Kitchen Failures + Five Years Later

18 Apr

I attempted to make macaroons today. FAIL. They were bland and completely stuck to the baking paper – also, I put the last tray into the oven and forgot about it until 45 minutes later, by which time they were rechristened ‘cinder biscuits’. I did learn that we seriously need a new oven though – it turned itself off 4 times during cooking. Fun and games.

Spending the weekend here triggered a sort of mental revisiting of the mindset I was in October/November last year; the time and scene of my quarter-life crisis of sorts. It was fairly dramatic that time – I read a hell of a lot of feminist articles, I swung between “let’s get married and have fifty kids.. like, yesterday, because it’s my only hope for fulfillment as a woman!” and being militantly childfree and anti-weddings, I freaked out about what my ‘career’ was going to be, and I lamented the fact that being small and possessing a voice more aptly described as a squeak.. I will probably never be taken seriously.

I think I am considering things more calmly now – yes, I am 22 years old, but that is no reason to panic. Instead of trying to plan my life’s aims down to the tiniest detail, I’m restructuring – it’s not a timeline set in stone, it’s more like a list titled “things that would definitely make my life nice and full and rich and all that, and I hope they happen, and yes I will try my hardest for them, but my whole life is not over if they don’t happen”. There is not much guidance for anybody who wants to create, carve out and define their own life; there seems to be only convention and those who deliberately thwart convention. For anybody who wants to examine convention, reject what is junk, keep what is useful and make their life completely their own.. well, they are on their own.

Back in Year 9, we had to pick our VCE subjects on the basis of what we needed to study at university to qualify us for the career we wanted. I was 15 – I had a plum-coloured vinyl trench coat, a demeanor that bounced between giggly and surly with no warning, and my life’s ambition was to marry David Bowie. How exactly did they expect that I was qualified to decide my entire life? I remember forensic pathologists were very in vogue that year due to some stupid television show, yet none of those girls are studying anything even vaguely related now – they are doing degrees in communications, international studies, and mathematics, even. I said at the time that I wanted either to be an actor or a graphic designer/illustrator – yet I am studying art history, literature and philosophy.

It seems so presumptuous to plan what your life will be like; it rests on this huge assumption that it is all within your control. But it really, really isn’t.

In five years time, I would love to be happy. I hope I have finished my BA and have moved onto higher academic things. I hope I have published some writing; I don’t care if it is an entire novel, or even just a few poems in an anthology. I hope that the various creative projects I am currently working on eventually come to fruition. I hope that I manage to balance my time well enough to do some acting again. I hope Nath and I are ten times more awesome, I hope that we have found the perfect puppy to be friends with Posie. I hope I get this house to make the transition to ‘home’.

I guess I just hope that if, through the wonders of time travel, I magically bumped into 70 year old me in the street, she would say, “Don’t worry, everything turned out okay.”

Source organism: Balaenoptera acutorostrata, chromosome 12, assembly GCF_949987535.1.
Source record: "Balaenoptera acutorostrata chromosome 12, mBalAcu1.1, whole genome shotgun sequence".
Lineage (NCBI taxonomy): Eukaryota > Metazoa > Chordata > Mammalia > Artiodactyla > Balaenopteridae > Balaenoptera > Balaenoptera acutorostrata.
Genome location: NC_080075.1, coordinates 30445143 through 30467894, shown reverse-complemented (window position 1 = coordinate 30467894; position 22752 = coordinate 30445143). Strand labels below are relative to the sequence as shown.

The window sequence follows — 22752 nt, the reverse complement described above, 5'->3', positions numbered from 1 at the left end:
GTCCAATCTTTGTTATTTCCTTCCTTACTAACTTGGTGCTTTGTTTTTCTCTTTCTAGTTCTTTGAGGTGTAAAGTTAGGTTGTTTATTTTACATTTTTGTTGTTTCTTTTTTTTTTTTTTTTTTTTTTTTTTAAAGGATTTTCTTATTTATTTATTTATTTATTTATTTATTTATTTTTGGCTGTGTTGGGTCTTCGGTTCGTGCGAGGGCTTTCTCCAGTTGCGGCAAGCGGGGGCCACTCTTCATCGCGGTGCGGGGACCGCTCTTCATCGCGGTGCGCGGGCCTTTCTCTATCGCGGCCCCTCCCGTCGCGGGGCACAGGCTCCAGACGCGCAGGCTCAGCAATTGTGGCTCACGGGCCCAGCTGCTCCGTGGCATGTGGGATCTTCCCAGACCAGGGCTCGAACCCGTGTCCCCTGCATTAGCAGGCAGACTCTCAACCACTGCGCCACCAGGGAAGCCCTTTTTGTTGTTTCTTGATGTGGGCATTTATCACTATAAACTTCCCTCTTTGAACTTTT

xx B

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2 Responses to “Kitchen Failures + Five Years Later”

  1. megan v April 20, 2010 at 11:12 am #

    I really really love this post. It was just so real and felt so familiar. I was JUST talking today about how ridiculous it is that kids that are 16-18 are choosing the direction for what is supposed to be “the rest of their lives” as if there’s only one time in which to choose your direction. It’s ridiculous the way that part of society works. No kid is going to know. No kid is the same person that they are ten years later when they’re actually trying to succeed at the career that their younger self has chosen. My husband didnt’ go to college right away and is now beginning to go at 25 with more life experience and knowingness of himself as a person and what he wants out of life. I chose my path at 18 and am hating my career and begging for a change. See? You ended this post perfectly. We just need to go in a direction of doing things that make us happy and feel fulfilled in the moment and know that the sum of all those things will be GOOD. 🙂 Cheers 🙂

  2. Bunny April 20, 2010 at 11:36 am #

    Aww, thanks Megan! The culmination of the thoughts behind that post felt like a huge stone pressing down on my chest until I wrote it.. and finally, relief. Letting go of all this pressure to live up to expectations and the paralyzing fear of making the wrong choice is so liberating. I almost wish I could go to my old high school and talk to the kids who have to pick their senior subjects – to let them know that it’s not the end of the world, the subjects you do in high school do not determine your entire life and that it is okay to be unsure or to just cruise along for a bit until you get a better feel for the type of person you are.
    I am so in awe of you and Evan moving to Iowa; it’s such a huge change, but your attitude of making “the best memories possible” and “loving every moment” is what will make it wonderful – honestly, you have really, really inspired me! xx

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